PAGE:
It’s been way too long since I posted anything about the Time Lapse Bot project. Here’s some good background info, if needed.
Time Lapse Bot 3, which I haven’t written about since 2011 (or maybe 2012) has seen a few upgrades. Don’t worry, it’s still running an ancient PowerBook G4 (how, I don’t even know) but we long ago upgraded to a Logitech C910 USB camera. We then added a long gooseneck to allow for easy adjust-ability. And finally, it’s also known as the Milwaukee Makerspace Webcam, and it published views of Milwaukee Makerspace at http://mkemake.us/webcam
But really, Time Lapse Bot 3 hasn’t changed very much in the past few years… probably because I’ve been working on Time Lapse Bot 4, which uses a Raspberry Pi.
Time Lapse Bot 4.01 made an appearance at Maker Faire Milwaukee in 2016, using a completely hacked together frame on one of my owl rolling chair bases, and it worked for the weekend, but I’ve got plans… I’ve got plans.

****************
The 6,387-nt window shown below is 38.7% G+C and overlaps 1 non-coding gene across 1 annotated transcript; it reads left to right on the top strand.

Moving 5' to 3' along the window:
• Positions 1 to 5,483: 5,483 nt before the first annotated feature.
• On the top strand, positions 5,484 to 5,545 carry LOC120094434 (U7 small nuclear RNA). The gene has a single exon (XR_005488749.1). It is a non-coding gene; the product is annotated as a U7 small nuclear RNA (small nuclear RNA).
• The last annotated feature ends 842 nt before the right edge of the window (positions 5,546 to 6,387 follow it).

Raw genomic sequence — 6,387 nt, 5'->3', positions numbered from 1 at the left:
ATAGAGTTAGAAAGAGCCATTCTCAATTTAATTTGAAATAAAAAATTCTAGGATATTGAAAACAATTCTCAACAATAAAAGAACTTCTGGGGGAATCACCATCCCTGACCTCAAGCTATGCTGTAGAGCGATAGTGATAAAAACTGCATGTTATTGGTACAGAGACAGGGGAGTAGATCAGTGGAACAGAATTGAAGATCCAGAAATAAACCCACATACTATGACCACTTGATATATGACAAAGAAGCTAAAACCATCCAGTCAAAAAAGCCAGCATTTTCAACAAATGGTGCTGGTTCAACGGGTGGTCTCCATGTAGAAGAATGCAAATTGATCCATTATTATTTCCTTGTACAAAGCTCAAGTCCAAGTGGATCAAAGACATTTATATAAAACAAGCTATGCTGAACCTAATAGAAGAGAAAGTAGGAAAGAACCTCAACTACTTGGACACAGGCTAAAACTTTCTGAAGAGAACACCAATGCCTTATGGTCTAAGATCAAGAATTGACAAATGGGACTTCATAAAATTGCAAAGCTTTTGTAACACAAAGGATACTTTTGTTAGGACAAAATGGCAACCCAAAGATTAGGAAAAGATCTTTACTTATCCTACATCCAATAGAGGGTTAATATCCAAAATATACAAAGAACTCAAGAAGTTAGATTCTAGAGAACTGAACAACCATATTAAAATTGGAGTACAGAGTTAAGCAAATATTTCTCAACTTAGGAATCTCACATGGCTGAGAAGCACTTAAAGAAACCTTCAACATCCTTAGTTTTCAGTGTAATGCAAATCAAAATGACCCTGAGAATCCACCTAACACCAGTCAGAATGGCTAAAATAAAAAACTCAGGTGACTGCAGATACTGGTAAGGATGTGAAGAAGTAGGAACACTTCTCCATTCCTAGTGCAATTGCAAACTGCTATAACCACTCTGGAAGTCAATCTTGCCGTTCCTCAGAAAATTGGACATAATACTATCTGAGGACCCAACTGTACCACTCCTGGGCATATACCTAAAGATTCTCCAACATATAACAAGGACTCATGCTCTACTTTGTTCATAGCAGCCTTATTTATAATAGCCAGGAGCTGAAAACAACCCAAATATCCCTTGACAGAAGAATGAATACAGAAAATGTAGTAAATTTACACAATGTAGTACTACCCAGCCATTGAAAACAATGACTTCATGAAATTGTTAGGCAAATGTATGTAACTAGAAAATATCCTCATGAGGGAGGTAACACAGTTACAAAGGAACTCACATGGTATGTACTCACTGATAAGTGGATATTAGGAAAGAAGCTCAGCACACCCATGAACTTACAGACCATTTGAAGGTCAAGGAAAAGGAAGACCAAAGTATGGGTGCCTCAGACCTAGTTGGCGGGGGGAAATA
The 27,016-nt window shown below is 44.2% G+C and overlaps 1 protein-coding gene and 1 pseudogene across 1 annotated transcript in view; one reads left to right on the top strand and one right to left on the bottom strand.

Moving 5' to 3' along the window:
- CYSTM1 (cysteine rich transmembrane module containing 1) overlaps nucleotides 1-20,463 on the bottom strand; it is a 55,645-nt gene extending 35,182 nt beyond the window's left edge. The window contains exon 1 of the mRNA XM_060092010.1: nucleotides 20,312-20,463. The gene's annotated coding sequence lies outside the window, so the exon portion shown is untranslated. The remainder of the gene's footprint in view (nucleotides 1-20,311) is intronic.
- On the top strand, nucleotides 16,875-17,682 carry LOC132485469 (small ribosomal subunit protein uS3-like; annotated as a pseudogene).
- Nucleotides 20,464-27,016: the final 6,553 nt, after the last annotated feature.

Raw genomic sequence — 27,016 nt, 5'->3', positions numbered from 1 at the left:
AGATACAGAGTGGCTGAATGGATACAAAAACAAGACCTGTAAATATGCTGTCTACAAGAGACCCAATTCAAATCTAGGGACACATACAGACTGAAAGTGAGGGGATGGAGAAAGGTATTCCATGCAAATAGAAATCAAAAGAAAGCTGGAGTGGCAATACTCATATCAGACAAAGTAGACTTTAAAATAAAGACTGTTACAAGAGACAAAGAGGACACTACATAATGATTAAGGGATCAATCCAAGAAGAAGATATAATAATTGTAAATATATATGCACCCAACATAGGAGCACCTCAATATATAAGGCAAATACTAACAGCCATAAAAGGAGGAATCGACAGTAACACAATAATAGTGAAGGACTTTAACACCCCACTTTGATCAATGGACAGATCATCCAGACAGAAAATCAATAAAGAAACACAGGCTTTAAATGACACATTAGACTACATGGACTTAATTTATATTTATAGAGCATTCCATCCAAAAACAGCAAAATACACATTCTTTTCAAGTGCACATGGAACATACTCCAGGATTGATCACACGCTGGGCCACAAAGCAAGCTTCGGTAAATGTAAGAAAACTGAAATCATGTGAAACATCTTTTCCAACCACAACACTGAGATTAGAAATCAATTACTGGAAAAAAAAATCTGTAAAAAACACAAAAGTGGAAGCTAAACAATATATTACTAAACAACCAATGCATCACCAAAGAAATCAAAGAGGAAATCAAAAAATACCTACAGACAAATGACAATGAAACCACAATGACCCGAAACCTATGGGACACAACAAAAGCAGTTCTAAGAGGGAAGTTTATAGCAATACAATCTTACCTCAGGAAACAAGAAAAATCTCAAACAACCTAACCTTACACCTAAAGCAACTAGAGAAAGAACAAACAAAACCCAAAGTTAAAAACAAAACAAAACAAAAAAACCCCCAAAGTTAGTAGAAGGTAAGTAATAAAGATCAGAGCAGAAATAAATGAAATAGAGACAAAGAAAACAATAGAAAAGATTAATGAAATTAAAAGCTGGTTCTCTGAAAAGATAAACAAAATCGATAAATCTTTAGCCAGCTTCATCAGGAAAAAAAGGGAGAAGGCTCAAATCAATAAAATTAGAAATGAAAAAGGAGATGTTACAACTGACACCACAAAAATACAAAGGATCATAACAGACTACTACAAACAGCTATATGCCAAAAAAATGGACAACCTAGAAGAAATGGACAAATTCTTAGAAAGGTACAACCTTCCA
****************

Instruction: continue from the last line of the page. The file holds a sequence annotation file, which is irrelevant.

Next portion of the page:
I’ve made a lot of progress with software, and picamera is something I highly recommend! I’ve also got TLBot4 automagically uploading to a server, just like the Milwaukee Makerspace Webcam (running EvoCam, which may be dead now, as the web site of the developer has gone AWOL) and it’s also doing the daily videos compiled from the still images. I’m 90% happy with the software… I mean, the last 10% is the hardest, right?
I’m also working on a new physical build of Time Lapse Bot 4, which will feature many mounting solutions, and an interchangeable wide angle lens for capturing crowds.
Hopefully I can get TLBot 4 up and running for an event in the next few months, but in the meantime, I’ll be testing it in my workshop. (And hey, it’s offline now, so what the heck!?)
Also, I used the knowledge and experience I’ve gained (especially from picamera) to create part of a museum exhibit that has been running trouble-free (knock on HDPE!) since November. Huzzah!